“There is no solitude greater than a samurai’s unless perhaps it is that of a tiger in the jungle.”
A man lies stretched out on his bed smoking a cigarette, its smoke filling the air of the small and empty studio apartment he is currently residing in. It is raining incessantly outside and the gray and gloomy looking exterior is perfectly matched by the drab interiors of his apartment. The walls remain unpainted, the bed looks old and the only thing that appears to be elegant is a long curtain that lies on either side of the large window. There is a pet canary chirping in a cage nearby. The man waits patiently for… something. He finally gets up, takes a glance at the bird, and puts on his beige Burberry trench coat and fedora. He checks himself in the mirror, adjusts his hat and walks out.
Director Jean-Pierre Melville introduces one of the most iconic characters in cinema with this long and tranquil opening shot. It was this single image that prompted him to make Le Samourai, a stylish gangster film that was to become one of Melville’s highly acclaimed films. It’s evident from Melville’s films that he had an obsession with solitary characters and the most predominant theme in his films is loyalty. Be it Le Doulos, L’armee des Ombres, Bob le flambeur or even his much earlier films like Les enfants terribles, these characteristics are strongly evident in each one of them. His protagonists appear cold and distant, live in the shadows, and strictly adhere to a moral code. They put their trust in select individuals and expect full-fledged loyalty from them. They remain detached from the outside world and see this as a necessary and sensible way to live. Le Samourai is no different.
Alain Delon was already a major star in his native France but his stardom attained new heights when he played the character of Jeff Costello, the cool and elusive hit man. The film does not have a substantial plot unlike some of Melville’s other films but its minimalist style, tone and of course, Delon’s portrayal of the solitary hero was enough to compensate for its absence. The dialogue is kept to a bare minimum and is used only when necessary. In that respect, it almost resembles a silent film. Note the scenes in the garage when he goes to change the plates of his car and collect his weapon before every mission. There is no dialogue exchanged between him and the mechanic. It’s not necessary because by now, the mechanic knows his routine and habit. Just like the other Melville characters, Costello has a strict moral code too. He values honor and loyalty above everything else.
He seems to have no interest in the ladies either, except for a prostitute that he occasionally visits. For her, he is not like her other clients. He trusts her and uses her to construct a nice alibi in case the police question her. We see him preparing for his new assignment with a methodical approach. He operates with a razor-sharp precision and Melville directs the film in the same way. This assignment, which involves eliminating the manager of a club, goes wrong when the piano player spots him. We can tell that such a mistake has never happened to him before. The shrewd Inspector investigating the case orders the apprehension of all possible suspects and organizes a line-up. Costello is brought in as well. Some of the witnesses are not sure if it’s really him. But two of them who got a very good look at him, claim to not recognize him. Why? He gets off scot-free. Later, he falls prey to an unexpected act of betrayal which leaves him with a small injury. After he settles this matter, he is entrusted with a new assignment which he remains conflicted about.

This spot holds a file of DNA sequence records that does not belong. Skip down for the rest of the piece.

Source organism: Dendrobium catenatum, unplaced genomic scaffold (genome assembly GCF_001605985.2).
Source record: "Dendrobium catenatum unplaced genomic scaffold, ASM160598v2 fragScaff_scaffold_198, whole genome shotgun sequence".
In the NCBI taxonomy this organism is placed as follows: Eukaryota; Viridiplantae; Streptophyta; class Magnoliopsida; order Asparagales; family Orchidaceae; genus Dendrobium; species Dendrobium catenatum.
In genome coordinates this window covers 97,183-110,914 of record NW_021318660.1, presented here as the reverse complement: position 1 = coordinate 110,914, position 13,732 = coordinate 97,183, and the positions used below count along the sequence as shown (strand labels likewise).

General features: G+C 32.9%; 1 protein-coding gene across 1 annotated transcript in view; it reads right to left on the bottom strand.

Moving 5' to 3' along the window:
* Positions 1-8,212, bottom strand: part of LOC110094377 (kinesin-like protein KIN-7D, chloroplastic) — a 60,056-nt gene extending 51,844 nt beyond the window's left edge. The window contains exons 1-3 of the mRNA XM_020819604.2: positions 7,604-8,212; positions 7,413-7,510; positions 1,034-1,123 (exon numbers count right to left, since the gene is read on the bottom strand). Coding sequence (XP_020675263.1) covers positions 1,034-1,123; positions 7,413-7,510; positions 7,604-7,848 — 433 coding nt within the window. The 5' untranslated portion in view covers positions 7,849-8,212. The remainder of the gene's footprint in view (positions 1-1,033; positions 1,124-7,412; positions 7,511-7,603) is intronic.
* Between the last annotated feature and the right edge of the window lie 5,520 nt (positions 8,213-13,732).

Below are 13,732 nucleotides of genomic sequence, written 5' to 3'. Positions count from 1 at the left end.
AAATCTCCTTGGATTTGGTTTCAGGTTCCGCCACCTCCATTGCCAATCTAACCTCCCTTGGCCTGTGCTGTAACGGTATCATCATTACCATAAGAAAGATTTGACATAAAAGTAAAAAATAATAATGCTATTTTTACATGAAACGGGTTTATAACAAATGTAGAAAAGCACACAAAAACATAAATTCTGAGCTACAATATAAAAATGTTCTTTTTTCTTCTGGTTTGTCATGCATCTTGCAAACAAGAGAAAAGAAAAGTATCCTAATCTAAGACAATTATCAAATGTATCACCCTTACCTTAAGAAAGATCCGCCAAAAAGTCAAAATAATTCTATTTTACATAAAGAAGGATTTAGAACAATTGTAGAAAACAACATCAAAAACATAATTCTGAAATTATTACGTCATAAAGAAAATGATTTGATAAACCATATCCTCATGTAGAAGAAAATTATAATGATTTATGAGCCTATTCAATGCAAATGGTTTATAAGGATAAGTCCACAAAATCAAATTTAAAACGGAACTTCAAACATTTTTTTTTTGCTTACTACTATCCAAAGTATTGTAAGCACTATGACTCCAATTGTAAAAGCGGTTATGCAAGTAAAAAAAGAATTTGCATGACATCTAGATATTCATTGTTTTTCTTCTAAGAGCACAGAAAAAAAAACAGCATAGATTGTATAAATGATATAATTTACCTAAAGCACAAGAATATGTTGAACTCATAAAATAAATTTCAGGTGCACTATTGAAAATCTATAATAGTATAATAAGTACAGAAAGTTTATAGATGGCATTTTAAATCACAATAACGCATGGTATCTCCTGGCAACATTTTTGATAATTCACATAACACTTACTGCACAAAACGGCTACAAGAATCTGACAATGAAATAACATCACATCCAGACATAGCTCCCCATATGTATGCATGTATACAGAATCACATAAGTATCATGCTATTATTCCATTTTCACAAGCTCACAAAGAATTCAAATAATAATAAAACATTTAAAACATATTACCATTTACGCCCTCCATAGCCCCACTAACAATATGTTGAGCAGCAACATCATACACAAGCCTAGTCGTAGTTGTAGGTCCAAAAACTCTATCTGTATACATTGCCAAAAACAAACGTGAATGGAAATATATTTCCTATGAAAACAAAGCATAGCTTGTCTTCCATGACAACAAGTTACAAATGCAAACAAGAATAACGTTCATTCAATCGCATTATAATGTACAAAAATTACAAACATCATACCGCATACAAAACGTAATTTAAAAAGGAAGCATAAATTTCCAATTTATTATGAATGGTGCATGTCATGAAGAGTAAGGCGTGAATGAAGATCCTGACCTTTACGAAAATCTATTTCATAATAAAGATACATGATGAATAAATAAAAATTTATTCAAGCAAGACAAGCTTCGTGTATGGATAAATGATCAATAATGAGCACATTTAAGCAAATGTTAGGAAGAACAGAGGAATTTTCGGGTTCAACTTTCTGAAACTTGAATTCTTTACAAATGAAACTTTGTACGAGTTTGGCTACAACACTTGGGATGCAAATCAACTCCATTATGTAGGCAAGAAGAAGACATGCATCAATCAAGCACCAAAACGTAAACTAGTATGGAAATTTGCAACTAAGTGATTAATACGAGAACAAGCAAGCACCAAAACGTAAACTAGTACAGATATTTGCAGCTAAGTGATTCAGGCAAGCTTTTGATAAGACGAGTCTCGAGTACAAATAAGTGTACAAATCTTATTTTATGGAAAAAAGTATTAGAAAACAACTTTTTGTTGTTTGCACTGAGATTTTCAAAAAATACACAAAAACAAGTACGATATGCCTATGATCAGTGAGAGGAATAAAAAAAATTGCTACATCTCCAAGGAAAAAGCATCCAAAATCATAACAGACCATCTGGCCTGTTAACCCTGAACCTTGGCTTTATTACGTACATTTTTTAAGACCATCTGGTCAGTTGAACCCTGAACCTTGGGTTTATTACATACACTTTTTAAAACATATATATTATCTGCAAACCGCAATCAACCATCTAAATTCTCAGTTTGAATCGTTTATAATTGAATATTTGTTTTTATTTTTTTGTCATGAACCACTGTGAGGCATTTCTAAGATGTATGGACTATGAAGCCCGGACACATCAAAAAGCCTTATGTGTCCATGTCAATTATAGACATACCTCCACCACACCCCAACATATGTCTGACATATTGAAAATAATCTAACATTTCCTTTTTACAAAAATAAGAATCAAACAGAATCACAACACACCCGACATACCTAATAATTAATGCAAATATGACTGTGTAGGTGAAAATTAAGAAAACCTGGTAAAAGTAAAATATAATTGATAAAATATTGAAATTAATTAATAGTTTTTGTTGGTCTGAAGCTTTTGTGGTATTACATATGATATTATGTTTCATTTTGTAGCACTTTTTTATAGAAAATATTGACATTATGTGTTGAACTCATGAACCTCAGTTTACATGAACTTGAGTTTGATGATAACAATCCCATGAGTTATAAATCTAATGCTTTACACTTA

Meanwhile, the suspicious Inspector has decided to trust his instincts and instructs his men to follow Costello wherever he goes. The fun and beauty of a good French police procedural lie in its details and there was no one making better police procedurals in French cinema at the time than Melville. One of the highlights of the film is a long sequence where Costello tries to evade the police. He gets in and out of cars, platforms and trains, thereby frustrating the cops. I’m quite certain that this sequence (and several others in the film) influenced Paul Greengrass while making the Jason Bourne films, especially The Bourne Ultimatum. The film also influenced Walter Hill’s The Driver (with Ryan O’Neal playing a similar character), Michael Mann’s Thief and last but not the least, Nicolas Winding Refn’s Drive. Melville lets his inimitable style take over and revels in it. So does the viewer.
Costello is one of the most intriguing characters I’ve seen in cinema. We are given absolutely no information on the character’s background and this lends a sense of enigma to him. He keeps surprising us at every turn and we are more drawn to him because of this. The character radiates an unusual aura and the reason for that is none other than Delon. As Costello, Delon is the epitome of cool. One of the peculiarities of this character is his delicate and feminine features which do a good job of obscuring his underlying ruthlessness. This also makes him a hit with the ladies. Every woman who has seen this film blushes when they talk about Delon. I’m sure deep down they wish to enjoy a tryst with a mysterious character like him. But that’s not to say he hasn’t inspired the men either. Ever since I saw this film, I’ve been harboring a desire to buy a trench coat and hat just like his. Of course, you would have to go to Paris to achieve the full “Jeff Costello” effect.